For the last few months I’ve had this phrase on my phone’s background
“Your strength will come from settling down in complete dependence on me”Isaiah 30:15 (The Message paraphrase)
It’s a reminder that I’ve placed before my eyes as frequently as my phone ever is (too often), in the hope that it will eventually soak into my heart. It speaks to my all-too-human impulse to make it happen for myself, to take things into my own hands and bend them to my own will. To make it work… somehow.
The last few months have been breaking that impulse in me. No, wrong word, “breaking” is overly optimistic. They’ve been exposing that impulse and defying it – by the sheer fact of my inability to make it work.
In this situation the “it” is a house, a home. We upped sticks and moved to the city to follow the call of God, confidently assuming that he’d fairly quickly open the door to a new home, and grateful that we could trespass on my parents’ hospitality until he did so.
It honestly hasn’t been that long, and in so many ways we are blessed (So. Much. Privilege). But the rootlessness of it, the mental load, the pressure of the transition – all without the family rhythms to anchor us – have been destabilising and often overwhelming.
If only we could settle down.
Our obvious inability to make that happen for ourselves makes obvious my need to settle down into what was always my true state: dependence.
Waiting reveals our inability to control the pace of our lives.
This is profoundly challenging because many of us have been told from our earliest days that we can make it happen. If we just work hard enough and believe hard enough, then we can make it work. There is, of course, some truth in this; it’s your level of grit that determines your success over and above the natural talent your possess.*
But at a deeper level this impulse towards progress, this over-reaching mastery, needs to be challenged. I’m firmly convinced that they’re some of the “patterns of this world” and the powers of this age (Rom 12:2; Eph 6:12) that must be dethroned. And I like that idea, until it has to be worked out in my own heart.
I had a plan. It wasn’t a strict timeline, but there were goals, a strategy, and some desired outcomes that were at least a little time-bound. I submitted that plan to God and… he didn’t take much notice. I was left with the fresh remembrance that I don’t get to twist his arm, he doesn’t owe me anything; however much I name it, I don’t always get to claim it. The expectant anticipation was turning to bitterness, as an accumulation of disappointments produced that heart-sickening deferral of hope that Proverbs 13:12 talks about.
And then we all got COVID (and not the “minor cold” version), and I was undone further. I wouldn’t say the camel’s back was broken, but she was down on the ground, passed out exhausted.
There’s nothing like illness to reveal to you your inability to control things.
Good health can give you the illusion that you can, but it’s a precarious state. Your capacities are not guaranteed to you. As a professional thinker, the lingering brain fog was problematic and worrying. While I’m grateful that I’m coming out the other side now, to be honest, it scared me to be confronted again with the reality that I can’t just rely on my talents, resources, and the grit that allows me to push harder to make it work – they are simply insufficient.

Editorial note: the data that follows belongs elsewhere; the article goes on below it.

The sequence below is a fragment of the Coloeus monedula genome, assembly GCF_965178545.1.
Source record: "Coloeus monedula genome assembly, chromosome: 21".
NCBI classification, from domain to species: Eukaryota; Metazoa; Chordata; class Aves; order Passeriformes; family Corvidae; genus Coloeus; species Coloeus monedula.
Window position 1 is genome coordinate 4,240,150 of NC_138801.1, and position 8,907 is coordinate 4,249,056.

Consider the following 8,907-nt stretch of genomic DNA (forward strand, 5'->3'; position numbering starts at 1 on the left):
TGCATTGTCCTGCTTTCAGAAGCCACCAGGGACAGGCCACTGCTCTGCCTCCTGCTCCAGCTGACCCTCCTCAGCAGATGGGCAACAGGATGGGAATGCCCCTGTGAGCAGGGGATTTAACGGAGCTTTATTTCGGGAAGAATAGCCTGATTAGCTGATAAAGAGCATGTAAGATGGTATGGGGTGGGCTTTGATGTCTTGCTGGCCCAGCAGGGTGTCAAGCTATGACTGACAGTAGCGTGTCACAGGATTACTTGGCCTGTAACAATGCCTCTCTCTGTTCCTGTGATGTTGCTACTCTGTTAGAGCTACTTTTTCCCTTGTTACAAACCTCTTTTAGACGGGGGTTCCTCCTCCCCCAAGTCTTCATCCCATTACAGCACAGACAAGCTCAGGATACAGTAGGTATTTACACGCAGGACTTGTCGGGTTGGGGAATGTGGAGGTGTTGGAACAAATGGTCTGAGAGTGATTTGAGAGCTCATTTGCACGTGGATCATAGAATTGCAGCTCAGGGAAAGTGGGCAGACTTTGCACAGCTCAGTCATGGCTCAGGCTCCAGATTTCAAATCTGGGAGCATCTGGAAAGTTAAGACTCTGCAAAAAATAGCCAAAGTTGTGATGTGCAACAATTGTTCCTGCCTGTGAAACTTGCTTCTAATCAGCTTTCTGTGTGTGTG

And that’s what it is, a reality. It’s how things really are. The sense that I could make it happen for myself was a hubristic illusion, an overweening arrogance. Just a few steps short of building my own Tower of Babel – and let’s be honest together, you’d be keen to build it with me, united in our denial of our dependence on God.
This season has been eroding my confidence in my flesh (cf Phil 3:1-4), and surely that is a good thing, however awfully uncomfortable it might feel. I have needed this lesson, and I’m sure I will need it again and again. A little part of me is starting to even want it – a very little part.
Even if I don’t like it, I value the humility this season is cultivating in me. My pride separates me from God, but humility attracts his special favour (Prov 3:34; Jam 4:6; 1 Pet 5:5). I’m in a dangerous place when I’m feeling like I’m on top of things, I’ve got it all together, and I’m equal to all the tasks ahead of me. I like it (oh, how I do), but for me that’s a place of pride, and I know it isn’t good for me.
No neat bow to tie on the top of this one (sorry, not sorry), only an invitation to see things as they really are, to lean into the discomfort of that, and to settle down into humble dependence on God.
* I’m reading Angela Duckworth’s book Grit: Why Passion and Persistence are the Secrets to Success, and I’m convinced (mostly). Overall, I’d say my grit levels are pretty high. I remember saying to a tiny baby in the wee hours of the night, when she still hadn’t figured out how to breastfeed, “we are going to get this, I am not giving up, I am a whole lot more stubborn than you kiddo!”. Maybe I should have been kinder to myself, and her, but grit got me through that season (that and a whole lot of nipple cream).